Trends — Hourly Items
Predicting when any one person will want a coffee is hard. Most of the time it will probably be in the morning, there might be the occasional afternoon coffee break, etc. But millions of people’s habits over three years form a very clear pattern. In this case we’re hearing what time of the day people are ordering three items: coffee, tequila, and condoms.
The way I’ve always thought of data like this is that this is the probability that any one of us will order a coffee at a given point in the day. It just manifests itself in a very clear form when we aggregate everyone’s activity together.
Maybe you didn’t know this, but you can get almost anything on Postmates, from tacos to toilet paper. You might be used to getting burritos or burgers, but if there’s a local merchant that sells something, we can get it for you.
That’s part of the reason why I chose these items. Everyone orders food in a pretty similar pattern. Of course there are differences, but they’re subtle, people generally get hungry in a predictable fashion.
Once we start looking at non-meal related items, we start to see behavioral patterns for things besides hunger. Getting a caffeine boost happens in the morning, winding down with a drink happens mostly at night, and getting intimate peaks later at night. Interestingly, condoms don’t have as much of an off-time as the other two. That kind of makes sense, not many people are in the mood for tequila at 6am, or coffee at 1am, but people can be in the mood just about any time.
What You’re Hearing
I’m using the same loop of random sampled instruments with different starting points and notes for each category. I’m using a sample library from one of the most unique virtual instrument creators out there, Sound Dust. The volume of each loop is determined by the distribution of deliveries in 10-minute intervals throughout a day.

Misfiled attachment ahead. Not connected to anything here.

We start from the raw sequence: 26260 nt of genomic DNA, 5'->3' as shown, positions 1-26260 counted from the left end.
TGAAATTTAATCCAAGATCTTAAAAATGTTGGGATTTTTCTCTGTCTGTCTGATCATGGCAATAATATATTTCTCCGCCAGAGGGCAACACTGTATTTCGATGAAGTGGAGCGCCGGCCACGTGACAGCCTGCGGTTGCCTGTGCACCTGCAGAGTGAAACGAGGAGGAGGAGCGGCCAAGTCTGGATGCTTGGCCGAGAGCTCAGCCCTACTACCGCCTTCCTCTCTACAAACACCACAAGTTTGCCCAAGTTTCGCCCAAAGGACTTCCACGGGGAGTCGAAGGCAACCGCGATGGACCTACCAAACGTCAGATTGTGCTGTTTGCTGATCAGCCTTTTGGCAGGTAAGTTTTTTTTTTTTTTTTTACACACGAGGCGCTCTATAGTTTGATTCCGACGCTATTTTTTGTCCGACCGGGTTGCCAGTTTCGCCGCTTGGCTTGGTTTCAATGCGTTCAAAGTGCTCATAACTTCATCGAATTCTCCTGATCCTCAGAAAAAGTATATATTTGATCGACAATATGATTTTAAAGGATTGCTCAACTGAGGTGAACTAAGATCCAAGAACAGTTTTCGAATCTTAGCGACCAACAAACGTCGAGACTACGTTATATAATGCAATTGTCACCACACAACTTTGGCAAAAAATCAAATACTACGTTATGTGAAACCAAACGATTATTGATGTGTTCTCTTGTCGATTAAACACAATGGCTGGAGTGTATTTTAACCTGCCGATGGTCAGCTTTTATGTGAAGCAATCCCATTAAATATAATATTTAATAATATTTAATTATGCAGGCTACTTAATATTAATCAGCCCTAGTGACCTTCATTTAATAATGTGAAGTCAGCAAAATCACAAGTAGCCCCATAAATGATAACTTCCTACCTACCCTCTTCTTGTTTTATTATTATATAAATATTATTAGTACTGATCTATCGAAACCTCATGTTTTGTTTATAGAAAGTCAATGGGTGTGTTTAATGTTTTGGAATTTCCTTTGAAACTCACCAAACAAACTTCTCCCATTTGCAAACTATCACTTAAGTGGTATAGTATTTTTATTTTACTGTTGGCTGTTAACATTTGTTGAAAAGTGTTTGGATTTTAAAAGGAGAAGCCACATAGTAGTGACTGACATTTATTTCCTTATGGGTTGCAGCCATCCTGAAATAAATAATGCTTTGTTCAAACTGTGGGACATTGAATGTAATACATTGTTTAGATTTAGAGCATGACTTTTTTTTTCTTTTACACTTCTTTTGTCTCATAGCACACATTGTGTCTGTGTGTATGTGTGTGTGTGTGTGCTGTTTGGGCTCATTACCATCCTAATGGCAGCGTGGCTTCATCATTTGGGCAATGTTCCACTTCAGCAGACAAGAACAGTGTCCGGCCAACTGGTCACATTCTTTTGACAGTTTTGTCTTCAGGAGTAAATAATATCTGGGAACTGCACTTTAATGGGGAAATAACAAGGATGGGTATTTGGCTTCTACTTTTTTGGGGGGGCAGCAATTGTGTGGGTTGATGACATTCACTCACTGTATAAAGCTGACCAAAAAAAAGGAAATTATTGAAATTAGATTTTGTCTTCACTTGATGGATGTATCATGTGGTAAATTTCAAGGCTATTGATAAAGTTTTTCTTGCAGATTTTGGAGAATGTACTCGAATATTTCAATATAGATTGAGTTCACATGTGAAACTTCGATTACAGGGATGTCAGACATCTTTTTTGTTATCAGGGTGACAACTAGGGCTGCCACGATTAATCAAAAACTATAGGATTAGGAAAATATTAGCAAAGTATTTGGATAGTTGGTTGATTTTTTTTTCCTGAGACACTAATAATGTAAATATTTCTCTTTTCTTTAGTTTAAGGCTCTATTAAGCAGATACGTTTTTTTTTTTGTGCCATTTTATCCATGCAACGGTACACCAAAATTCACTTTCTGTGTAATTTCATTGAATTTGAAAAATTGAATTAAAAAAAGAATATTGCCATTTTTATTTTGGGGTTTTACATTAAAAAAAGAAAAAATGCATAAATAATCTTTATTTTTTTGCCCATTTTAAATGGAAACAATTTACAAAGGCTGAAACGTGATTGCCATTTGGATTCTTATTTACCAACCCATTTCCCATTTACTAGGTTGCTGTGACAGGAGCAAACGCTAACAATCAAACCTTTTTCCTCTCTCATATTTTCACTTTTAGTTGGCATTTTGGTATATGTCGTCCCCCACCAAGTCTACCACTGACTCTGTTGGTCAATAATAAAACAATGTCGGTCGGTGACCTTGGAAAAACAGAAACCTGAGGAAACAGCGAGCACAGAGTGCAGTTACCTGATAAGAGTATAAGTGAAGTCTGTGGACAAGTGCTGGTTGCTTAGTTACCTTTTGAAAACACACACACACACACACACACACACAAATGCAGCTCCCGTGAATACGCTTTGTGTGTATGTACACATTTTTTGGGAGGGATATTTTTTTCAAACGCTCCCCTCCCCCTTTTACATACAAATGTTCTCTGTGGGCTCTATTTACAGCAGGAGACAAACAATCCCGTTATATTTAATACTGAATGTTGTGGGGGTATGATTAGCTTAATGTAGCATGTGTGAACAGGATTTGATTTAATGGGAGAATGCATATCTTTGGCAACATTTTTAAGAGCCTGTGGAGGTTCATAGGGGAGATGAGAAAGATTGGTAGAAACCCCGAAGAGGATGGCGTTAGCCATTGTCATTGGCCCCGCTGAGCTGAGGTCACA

It follows the chart above, we start at midnight, and condoms are the most prominent, then we hear a quick, loud spike for coffee in the morning, then we hear tequila start to swell, and condoms again late at night to bring us back to where we started.
Because the loops are so long and start at different points, you won’t really be able to hear any repeating patterns in the notes themselves. And that’s the point, to just create a texture where the change in volume is the most prominent characteristic, which is controlled by the data.
Here’s what each track sounds like on its own:
How it Works
I made a simplified tutorial on how to create these from start to finish. Check out the Colab notebook if you want to make one yourself.
This one was relatively straightforward in terms of creating the three MIDI tracks. The curves you saw in the chart above were scaled to integers between 0–127 and assigned to a MIDI CC track, each series is assigned a note that is sustained through the whole piece, and that CC track controls the volume of each note. That sample notebook is all you need to recreate this one.
The point with this one is pretty simple, but it’s a great one to highlight how interesting sonification can be. People want coffee in the morning, tequila at night, and condoms late at night, that’s not going to win any nobel prizes. But because not all people behave identically, you can hear the ebbing and flowing of people’s changing desires throughout a day.
Music is a great way to demonstrate this. You can just look at a chart and then look away. If we turn these slow transitions into something that has to be experienced, we can really feel the desire to get one particular item diminish as the desire to get another grows.
Postmates is always looking for creative data-focused people to join our team. If you want to make things like this, check out https://careers.postmates.com/ and say that Alex sent you.